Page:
Beloved Star Trek star Nichelle Nichols has died at the age of 89. The actor played communications officer Lt. Nyota Uhura in the original Star Trek series and starred in the first six Star Trek films. She also voiced Uhura in Star Trek: The Animated Series.
Nichols died on the evening of Saturday, July 30 in Silver City, New Mexico, her talent manager and business partner of 15 years, Gilbert Bell, confirmed, per Variety. A cause of death has not been disclosed.
Nichols’ Uhura (a name that means “freedom” in Swahili) was a landmark character in television history. She was one of the first African American women featured as a fully realized character. Nichols and co-star William Shatner also shared one of the first interracial kisses in television history. The episode, “Plato’s Stepchildren,” aired in 1968. In it, aliens capable of controlling the actions of humans made Uhura and Captain Kirk kiss.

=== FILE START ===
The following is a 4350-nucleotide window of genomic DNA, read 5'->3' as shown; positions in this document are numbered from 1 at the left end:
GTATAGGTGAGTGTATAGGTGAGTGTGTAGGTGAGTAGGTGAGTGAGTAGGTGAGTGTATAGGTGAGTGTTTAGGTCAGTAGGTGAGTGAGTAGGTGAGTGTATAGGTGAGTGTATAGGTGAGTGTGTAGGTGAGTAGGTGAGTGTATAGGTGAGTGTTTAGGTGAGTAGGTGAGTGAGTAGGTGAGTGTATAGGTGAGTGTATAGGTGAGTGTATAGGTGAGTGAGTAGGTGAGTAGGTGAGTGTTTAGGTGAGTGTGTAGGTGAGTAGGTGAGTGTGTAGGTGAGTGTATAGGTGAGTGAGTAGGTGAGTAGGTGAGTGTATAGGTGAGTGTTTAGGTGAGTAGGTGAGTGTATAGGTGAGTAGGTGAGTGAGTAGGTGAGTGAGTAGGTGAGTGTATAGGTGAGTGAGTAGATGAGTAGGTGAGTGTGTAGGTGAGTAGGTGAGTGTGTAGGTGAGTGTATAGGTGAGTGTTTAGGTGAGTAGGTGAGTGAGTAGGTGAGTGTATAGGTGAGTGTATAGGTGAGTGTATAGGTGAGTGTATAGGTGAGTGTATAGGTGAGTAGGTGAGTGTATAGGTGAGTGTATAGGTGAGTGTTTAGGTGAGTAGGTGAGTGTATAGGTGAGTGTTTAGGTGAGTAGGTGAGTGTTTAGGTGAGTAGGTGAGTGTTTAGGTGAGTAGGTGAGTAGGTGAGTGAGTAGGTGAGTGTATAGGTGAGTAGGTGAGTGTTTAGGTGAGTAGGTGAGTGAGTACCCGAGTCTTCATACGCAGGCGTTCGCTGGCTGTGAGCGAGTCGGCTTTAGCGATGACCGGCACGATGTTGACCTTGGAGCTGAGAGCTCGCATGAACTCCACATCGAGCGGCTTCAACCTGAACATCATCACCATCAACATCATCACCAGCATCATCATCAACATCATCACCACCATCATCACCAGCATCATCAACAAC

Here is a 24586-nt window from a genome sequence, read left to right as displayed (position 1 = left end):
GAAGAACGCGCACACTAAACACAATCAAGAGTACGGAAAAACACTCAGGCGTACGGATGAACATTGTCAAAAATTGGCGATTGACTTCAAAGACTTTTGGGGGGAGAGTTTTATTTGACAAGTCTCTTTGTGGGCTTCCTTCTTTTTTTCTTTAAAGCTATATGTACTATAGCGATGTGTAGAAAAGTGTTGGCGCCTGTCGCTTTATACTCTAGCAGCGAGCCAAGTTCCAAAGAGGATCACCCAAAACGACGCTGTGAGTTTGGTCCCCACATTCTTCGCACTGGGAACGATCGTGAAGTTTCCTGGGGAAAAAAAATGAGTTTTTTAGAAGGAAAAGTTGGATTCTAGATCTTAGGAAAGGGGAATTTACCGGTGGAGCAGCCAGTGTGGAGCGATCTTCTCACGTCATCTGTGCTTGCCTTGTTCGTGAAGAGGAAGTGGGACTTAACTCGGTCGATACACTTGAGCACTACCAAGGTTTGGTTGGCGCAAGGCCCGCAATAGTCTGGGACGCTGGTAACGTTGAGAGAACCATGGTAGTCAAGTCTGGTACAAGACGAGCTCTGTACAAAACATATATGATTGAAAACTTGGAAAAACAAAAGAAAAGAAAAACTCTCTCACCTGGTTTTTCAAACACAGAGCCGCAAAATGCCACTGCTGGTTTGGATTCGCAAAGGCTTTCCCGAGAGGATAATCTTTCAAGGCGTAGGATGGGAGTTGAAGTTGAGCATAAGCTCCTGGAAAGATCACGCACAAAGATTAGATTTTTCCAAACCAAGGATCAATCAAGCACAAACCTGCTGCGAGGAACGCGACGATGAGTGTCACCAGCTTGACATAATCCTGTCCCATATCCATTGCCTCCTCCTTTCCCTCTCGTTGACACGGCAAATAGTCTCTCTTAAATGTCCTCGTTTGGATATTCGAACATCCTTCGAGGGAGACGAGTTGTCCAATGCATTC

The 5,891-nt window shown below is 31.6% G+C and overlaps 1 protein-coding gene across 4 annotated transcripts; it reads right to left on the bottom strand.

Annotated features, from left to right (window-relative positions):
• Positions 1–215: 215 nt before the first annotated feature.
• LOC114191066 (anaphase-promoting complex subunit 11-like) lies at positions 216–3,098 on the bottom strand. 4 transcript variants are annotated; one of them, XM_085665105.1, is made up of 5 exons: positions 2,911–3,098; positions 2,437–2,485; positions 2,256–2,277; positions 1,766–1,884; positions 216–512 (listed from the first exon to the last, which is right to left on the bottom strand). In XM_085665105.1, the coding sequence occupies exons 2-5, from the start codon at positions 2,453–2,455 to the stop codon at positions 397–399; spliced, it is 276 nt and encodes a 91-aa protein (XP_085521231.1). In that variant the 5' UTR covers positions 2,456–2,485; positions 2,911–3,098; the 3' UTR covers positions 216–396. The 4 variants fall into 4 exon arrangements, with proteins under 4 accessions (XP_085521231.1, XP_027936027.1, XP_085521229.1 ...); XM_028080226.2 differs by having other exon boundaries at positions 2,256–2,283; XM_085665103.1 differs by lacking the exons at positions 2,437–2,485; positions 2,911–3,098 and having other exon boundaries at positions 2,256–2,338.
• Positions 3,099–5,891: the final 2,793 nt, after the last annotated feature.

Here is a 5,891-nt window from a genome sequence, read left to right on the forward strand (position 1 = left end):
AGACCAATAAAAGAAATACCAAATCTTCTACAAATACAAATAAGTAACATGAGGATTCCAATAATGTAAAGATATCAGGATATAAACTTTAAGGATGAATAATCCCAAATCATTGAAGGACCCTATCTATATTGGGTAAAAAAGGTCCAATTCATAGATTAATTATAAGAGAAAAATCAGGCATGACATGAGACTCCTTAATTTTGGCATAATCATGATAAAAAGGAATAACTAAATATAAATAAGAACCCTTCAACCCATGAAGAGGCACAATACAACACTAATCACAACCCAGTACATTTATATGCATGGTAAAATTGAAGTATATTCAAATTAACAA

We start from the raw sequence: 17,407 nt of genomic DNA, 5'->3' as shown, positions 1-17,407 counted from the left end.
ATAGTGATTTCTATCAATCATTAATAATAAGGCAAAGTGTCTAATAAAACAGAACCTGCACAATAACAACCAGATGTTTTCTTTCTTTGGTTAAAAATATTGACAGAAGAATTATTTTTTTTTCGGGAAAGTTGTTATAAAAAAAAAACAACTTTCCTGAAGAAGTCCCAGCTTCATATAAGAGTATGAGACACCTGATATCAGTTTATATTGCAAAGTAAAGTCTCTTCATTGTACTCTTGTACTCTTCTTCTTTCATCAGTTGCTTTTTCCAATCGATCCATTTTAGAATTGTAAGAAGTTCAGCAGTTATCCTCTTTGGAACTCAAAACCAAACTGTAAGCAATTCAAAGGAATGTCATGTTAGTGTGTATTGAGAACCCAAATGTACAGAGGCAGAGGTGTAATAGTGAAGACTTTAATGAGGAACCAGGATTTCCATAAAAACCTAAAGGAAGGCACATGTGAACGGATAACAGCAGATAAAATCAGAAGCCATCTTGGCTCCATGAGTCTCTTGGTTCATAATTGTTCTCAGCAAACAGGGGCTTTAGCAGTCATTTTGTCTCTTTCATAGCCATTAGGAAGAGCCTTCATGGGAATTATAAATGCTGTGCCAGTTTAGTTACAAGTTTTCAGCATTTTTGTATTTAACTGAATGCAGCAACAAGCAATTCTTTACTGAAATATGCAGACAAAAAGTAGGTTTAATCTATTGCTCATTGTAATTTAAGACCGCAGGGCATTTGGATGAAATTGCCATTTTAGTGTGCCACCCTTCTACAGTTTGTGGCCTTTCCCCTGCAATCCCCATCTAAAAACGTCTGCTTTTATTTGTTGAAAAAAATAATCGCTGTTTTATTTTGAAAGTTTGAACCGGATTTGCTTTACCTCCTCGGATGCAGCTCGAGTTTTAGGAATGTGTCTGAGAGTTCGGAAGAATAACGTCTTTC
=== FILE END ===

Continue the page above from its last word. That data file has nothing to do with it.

The kiss was a risky move at the time. The show feared the network’s reaction, so they filmed different versions of the scene. Some showed the two kissing, others didn’t. But in Nichols’ 1994 biography, Beyond Uhura, she said she and Shatner intentionally messed up the non-kissing scenes to force the network’s hand in airing the moment.
Uhura was a seminal character in on-screen history outside of the kiss. Nichols’ translator was independent, skilled, and intelligent, making her one of the only Black women on TV portrayed as such. Nichols considered leaving Star Trek after Season 1, but Rev. Martin Luther King Jr. personally convinced her to stay on because of what her presence on the popular series meant for Black viewers and actors, she told Neil deGrasse Tyson in an interview for the Archive of American Television.
NASA employed Nichols as a spokesperson encouraging women and African Americans to pursue careers as astronauts. She stayed involved with the program for decades. In 1978, NASA Astronaut Group 8 featured the first women and ethnic minorities ever recruited for the organization. This group included three Black recruits, one of whom — engineer Dr. Mae Jemison — cited Star Trek as her inspiration to pursue the career. Jemison was the first Black woman to fly in the Space Shuttle.
Nichols became the first Black person to have their handprints and name immortalized at the TCL Chinese Theatre in 1991. Her handprints were included with other Star Trek cast members.